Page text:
4 Love is patient and kind; love does not envy or boast; it is not arrogant 5or rude. It does not insist on its own way; it is not irritable or resentful; 6it does not rejoice at wrongdoing, but rejoices with the truth. 7 Love bears all things, believes all things, hopes all things,endures all things.

8Love never ends. As for prophecies, they will pass away; as for tongues, they will cease; as for knowledge, it will pass away. 9For we know in part and we prophesy in part, 10but when the perfect comes, the partial will pass away. 11When I was a child, I spoke like a child, I thought like a child, I reasoned like a child. When I became a man, I gave up childish ways. 12For now we see in a mirror dimly, but then face to face. Now I know in part; then I shall know fully, even as I have been fully known.

13So now faith, hope, and love abide, these three; but the greatest of these is love.

In recent years, I’ve been convicted repeatedly of how unloving I am. So often, I am the exact opposite of all the characteristics listed in this chapter; I’m impatient, unkind, arrogant, and irritable. I’m thankful, though, that Christ is patience and kindness personified and that He deals with me in loving ways. May I reflect more of His character as He continues to save me from my sin.

“I Love You More Today Than Yesterday”

For the month of February and especially since Valentine’s Day is next Monday, I’m going to try to post something about love each Monday. Don’t worry. I won’t be sappy or anything.

I’m not a fan of turning love songs around to talking about God. I don’t think that’s a good practice at all, actually, but this song made me think about God because of the contrast.

When describing human relationships, I think this is a good song, but this song does not at all reflect God’s love for us. (I’m not implying that the composer intended to make this about God; I understand that it’s not.)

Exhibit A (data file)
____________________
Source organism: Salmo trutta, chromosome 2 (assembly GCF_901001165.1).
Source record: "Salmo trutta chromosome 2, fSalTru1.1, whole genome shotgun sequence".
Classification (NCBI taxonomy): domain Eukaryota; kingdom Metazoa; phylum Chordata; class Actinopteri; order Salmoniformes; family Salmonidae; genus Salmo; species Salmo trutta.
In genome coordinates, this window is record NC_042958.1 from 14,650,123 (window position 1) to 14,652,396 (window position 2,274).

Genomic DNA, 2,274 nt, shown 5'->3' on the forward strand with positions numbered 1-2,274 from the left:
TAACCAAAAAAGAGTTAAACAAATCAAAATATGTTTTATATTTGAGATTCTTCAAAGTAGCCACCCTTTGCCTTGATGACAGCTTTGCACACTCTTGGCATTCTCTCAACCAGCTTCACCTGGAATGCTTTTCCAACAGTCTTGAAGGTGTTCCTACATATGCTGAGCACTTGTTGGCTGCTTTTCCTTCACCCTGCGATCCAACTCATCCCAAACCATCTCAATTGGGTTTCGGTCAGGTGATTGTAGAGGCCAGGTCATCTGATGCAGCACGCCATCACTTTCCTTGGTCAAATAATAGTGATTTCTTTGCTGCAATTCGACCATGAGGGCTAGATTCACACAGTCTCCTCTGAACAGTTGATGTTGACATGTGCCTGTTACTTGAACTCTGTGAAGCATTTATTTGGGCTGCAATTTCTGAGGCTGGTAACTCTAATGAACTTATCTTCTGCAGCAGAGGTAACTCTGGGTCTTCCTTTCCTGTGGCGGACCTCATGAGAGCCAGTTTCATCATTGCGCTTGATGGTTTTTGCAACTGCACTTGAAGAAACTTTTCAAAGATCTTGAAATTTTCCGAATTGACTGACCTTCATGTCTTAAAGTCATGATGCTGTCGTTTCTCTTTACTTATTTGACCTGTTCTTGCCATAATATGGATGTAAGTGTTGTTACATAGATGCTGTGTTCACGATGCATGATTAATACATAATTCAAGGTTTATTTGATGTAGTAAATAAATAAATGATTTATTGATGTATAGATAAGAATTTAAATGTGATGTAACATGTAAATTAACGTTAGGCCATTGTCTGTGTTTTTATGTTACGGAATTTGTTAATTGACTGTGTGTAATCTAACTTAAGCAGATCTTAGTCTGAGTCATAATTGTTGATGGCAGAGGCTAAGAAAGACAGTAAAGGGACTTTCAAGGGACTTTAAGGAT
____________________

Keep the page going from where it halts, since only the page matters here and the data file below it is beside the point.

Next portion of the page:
God cannot love me more today than yesterday, and He won’t love me more tomorrow. He loves me the same everyday, whether I’ve done my best to please Him and live worthy of His name or whether I’ve sinned and disgraced Him. He loves me infinitely, eternally, unchangeably.

My love for God should be more today than yesterday, but if it’s not, God doesn’t love me any less. My love for others should grow, and this song accurately reflects many relationships in our lives, but it should not reflect our thinking about God’s love for us–unless to serve as a useful contrast.

Valentine’s Day Poetry

I liked these poems from Ted Kooser’s new book Valentines. He was the Poet Laureate from 2004-2006.

A Map of the World

One of the ancient maps of the world
is heart-shaped, carefully drawn
and once washed with bright colors,
though the colors have faded
as you might expect feelings to fade
from a fragile old heart, the brown map
of a life. But feeling is indelible,
and longing infinite, a starburst compass
pointing in all the directions
two lovers might go, a fresh breeze
swelling their sails, the future uncharted,
still far from the edge
where the sea pours into the stars.

If You Feel Sorry

If you feel sorry for yourself
this Valentine’s Day, think of
the dozens of little paper poppies
left in the box when the last
of the candy is gone, how they
must feel, dried out and brown
in their sad old heart-shaped box,
without so much as a single finger
to scrabble around in their
crinkled petals, not even
one pimpled nose to root and snort
through their delicate pot pourri.
So before you make too much
of being neglected, I want you
to think how they feel.

For NPR’s article on Kooser’s book and more poems, click here.